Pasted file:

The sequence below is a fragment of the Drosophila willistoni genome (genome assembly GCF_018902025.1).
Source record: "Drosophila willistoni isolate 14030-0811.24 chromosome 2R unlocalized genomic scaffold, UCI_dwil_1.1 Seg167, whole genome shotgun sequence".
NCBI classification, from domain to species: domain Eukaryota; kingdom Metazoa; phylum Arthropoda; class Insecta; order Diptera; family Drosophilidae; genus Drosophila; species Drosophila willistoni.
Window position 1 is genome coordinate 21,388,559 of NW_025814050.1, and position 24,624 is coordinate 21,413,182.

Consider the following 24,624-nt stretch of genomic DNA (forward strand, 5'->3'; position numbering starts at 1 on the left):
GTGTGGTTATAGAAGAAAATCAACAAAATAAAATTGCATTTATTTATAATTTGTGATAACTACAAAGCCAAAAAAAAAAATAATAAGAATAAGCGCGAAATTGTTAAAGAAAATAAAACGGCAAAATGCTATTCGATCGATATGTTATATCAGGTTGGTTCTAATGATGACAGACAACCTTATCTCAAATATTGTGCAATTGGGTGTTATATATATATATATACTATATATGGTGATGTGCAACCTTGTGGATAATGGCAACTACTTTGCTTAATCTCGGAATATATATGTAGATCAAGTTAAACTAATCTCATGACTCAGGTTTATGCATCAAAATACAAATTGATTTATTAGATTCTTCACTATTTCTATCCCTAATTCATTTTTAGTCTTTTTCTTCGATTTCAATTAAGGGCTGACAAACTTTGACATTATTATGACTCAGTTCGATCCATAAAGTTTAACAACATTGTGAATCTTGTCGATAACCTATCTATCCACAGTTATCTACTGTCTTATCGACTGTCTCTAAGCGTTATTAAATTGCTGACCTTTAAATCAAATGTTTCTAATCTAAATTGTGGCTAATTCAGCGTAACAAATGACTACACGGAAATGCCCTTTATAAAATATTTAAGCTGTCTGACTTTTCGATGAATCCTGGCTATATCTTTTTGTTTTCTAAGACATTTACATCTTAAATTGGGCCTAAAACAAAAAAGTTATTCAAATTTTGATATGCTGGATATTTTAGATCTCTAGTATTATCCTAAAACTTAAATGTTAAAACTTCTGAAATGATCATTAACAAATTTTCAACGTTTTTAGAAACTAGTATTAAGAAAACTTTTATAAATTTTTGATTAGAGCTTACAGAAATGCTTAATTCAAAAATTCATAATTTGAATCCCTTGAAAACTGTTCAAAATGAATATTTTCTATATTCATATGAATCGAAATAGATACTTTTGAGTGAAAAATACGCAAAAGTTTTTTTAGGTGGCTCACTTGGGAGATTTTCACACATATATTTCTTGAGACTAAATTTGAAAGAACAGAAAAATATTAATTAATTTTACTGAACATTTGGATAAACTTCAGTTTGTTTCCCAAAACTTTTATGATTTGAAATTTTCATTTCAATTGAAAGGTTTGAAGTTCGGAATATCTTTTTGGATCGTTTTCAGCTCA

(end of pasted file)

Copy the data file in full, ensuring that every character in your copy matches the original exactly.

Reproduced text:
The sequence below is a fragment of the Drosophila willistoni genome (genome assembly GCF_018902025.1).
Source record: "Drosophila willistoni isolate 14030-0811.24 chromosome 2R unlocalized genomic scaffold, UCI_dwil_1.1 Seg167, whole genome shotgun sequence".
NCBI classification, from domain to species: domain Eukaryota; kingdom Metazoa; phylum Arthropoda; class Insecta; order Diptera; family Drosophilidae; genus Drosophila; species Drosophila willistoni.
Window position 1 is genome coordinate 21,388,559 of NW_025814050.1, and position 24,624 is coordinate 21,413,182.

Consider the following 24,624-nt stretch of genomic DNA (forward strand, 5'->3'; position numbering starts at 1 on the left):
GTGTGGTTATAGAAGAAAATCAACAAAATAAAATTGCATTTATTTATAATTTGTGATAACTACAAAGCCAAAAAAAAAAATAATAAGAATAAGCGCGAAATTGTTAAAGAAAATAAAACGGCAAAATGCTATTCGATCGATATGTTATATCAGGTTGGTTCTAATGATGACAGACAACCTTATCTCAAATATTGTGCAATTGGGTGTTATATATATATATATACTATATATGGTGATGTGCAACCTTGTGGATAATGGCAACTACTTTGCTTAATCTCGGAATATATATGTAGATCAAGTTAAACTAATCTCATGACTCAGGTTTATGCATCAAAATACAAATTGATTTATTAGATTCTTCACTATTTCTATCCCTAATTCATTTTTAGTCTTTTTCTTCGATTTCAATTAAGGGCTGACAAACTTTGACATTATTATGACTCAGTTCGATCCATAAAGTTTAACAACATTGTGAATCTTGTCGATAACCTATCTATCCACAGTTATCTACTGTCTTATCGACTGTCTCTAAGCGTTATTAAATTGCTGACCTTTAAATCAAATGTTTCTAATCTAAATTGTGGCTAATTCAGCGTAACAAATGACTACACGGAAATGCCCTTTATAAAATATTTAAGCTGTCTGACTTTTCGATGAATCCTGGCTATATCTTTTTGTTTTCTAAGACATTTACATCTTAAATTGGGCCTAAAACAAAAAAGTTATTCAAATTTTGATATGCTGGATATTTTAGATCTCTAGTATTATCCTAAAACTTAAATGTTAAAACTTCTGAAATGATCATTAACAAATTTTCAACGTTTTTAGAAACTAGTATTAAGAAAACTTTTATAAATTTTTGATTAGAGCTTACAGAAATGCTTAATTCAAAAATTCATAATTTGAATCCCTTGAAAACTGTTCAAAATGAATATTTTCTATATTCATATGAATCGAAATAGATACTTTTGAGTGAAAAATACGCAAAAGTTTTTTTAGGTGGCTCACTTGGGAGATTTTCACACATATATTTCTTGAGACTAAATTTGAAAGAACAGAAAAATATTAATTAATTTTACTGAACATTTGGATAAACTTCAGTTTGTTTCCCAAAACTTTTATGATTTGAAATTTTCATTTCAATTGAAAGGTTTGAAGTTCGGAATATCTTTTTGGATCGTTTTCAGCTCA